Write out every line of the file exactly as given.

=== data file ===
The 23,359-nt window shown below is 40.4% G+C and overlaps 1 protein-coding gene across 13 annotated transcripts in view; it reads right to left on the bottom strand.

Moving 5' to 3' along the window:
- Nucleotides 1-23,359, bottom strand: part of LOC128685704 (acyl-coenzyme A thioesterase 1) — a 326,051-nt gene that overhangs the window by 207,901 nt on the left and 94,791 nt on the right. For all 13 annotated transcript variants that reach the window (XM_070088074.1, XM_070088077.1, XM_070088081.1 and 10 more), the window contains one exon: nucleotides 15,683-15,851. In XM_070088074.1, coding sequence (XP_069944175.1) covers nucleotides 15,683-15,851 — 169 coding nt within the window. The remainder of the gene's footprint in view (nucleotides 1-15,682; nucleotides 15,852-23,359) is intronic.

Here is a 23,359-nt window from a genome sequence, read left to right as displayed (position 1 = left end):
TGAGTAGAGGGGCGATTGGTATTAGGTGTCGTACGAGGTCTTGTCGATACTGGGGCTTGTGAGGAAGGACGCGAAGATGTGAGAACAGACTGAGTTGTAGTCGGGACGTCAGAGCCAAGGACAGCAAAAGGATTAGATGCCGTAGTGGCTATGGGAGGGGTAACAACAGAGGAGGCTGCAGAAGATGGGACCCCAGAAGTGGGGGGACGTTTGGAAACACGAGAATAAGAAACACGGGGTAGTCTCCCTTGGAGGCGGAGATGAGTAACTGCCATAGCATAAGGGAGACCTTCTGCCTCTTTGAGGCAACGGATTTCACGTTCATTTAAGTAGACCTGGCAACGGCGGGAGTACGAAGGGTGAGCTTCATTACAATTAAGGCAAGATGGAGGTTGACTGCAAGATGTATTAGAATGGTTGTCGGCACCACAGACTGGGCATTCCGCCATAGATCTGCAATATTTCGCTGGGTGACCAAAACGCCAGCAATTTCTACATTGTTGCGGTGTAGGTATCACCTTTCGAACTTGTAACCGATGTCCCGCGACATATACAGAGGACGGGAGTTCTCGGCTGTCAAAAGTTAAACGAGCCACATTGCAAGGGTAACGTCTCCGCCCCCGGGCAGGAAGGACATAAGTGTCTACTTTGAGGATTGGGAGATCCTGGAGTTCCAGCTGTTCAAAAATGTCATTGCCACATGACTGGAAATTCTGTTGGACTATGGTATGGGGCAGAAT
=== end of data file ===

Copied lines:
The 23,359-nt window shown below is 40.4% G+C and overlaps 1 protein-coding gene across 13 annotated transcripts in view; it reads right to left on the bottom strand.

Moving 5' to 3' along the window:
- Nucleotides 1-23,359, bottom strand: part of LOC128685704 (acyl-coenzyme A thioesterase 1) — a 326,051-nt gene that overhangs the window by 207,901 nt on the left and 94,791 nt on the right. For all 13 annotated transcript variants that reach the window (XM_070088074.1, XM_070088077.1, XM_070088081.1 and 10 more), the window contains one exon: nucleotides 15,683-15,851. In XM_070088074.1, coding sequence (XP_069944175.1) covers nucleotides 15,683-15,851 — 169 coding nt within the window. The remainder of the gene's footprint in view (nucleotides 1-15,682; nucleotides 15,852-23,359) is intronic.

Here is a 23,359-nt window from a genome sequence, read left to right as displayed (position 1 = left end):
TGAGTAGAGGGGCGATTGGTATTAGGTGTCGTACGAGGTCTTGTCGATACTGGGGCTTGTGAGGAAGGACGCGAAGATGTGAGAACAGACTGAGTTGTAGTCGGGACGTCAGAGCCAAGGACAGCAAAAGGATTAGATGCCGTAGTGGCTATGGGAGGGGTAACAACAGAGGAGGCTGCAGAAGATGGGACCCCAGAAGTGGGGGGACGTTTGGAAACACGAGAATAAGAAACACGGGGTAGTCTCCCTTGGAGGCGGAGATGAGTAACTGCCATAGCATAAGGGAGACCTTCTGCCTCTTTGAGGCAACGGATTTCACGTTCATTTAAGTAGACCTGGCAACGGCGGGAGTACGAAGGGTGAGCTTCATTACAATTAAGGCAAGATGGAGGTTGACTGCAAGATGTATTAGAATGGTTGTCGGCACCACAGACTGGGCATTCCGCCATAGATCTGCAATATTTCGCTGGGTGACCAAAACGCCAGCAATTTCTACATTGTTGCGGTGTAGGTATCACCTTTCGAACTTGTAACCGATGTCCCGCGACATATACAGAGGACGGGAGTTCTCGGCTGTCAAAAGTTAAACGAGCCACATTGCAAGGGTAACGTCTCCGCCCCCGGGCAGGAAGGACATAAGTGTCTACTTTGAGGATTGGGAGATCCTGGAGTTCCAGCTGTTCAAAAATGTCATTGCCACATGACTGGAAATTCTGTTGGACTATGGTATGGGGCAGAAT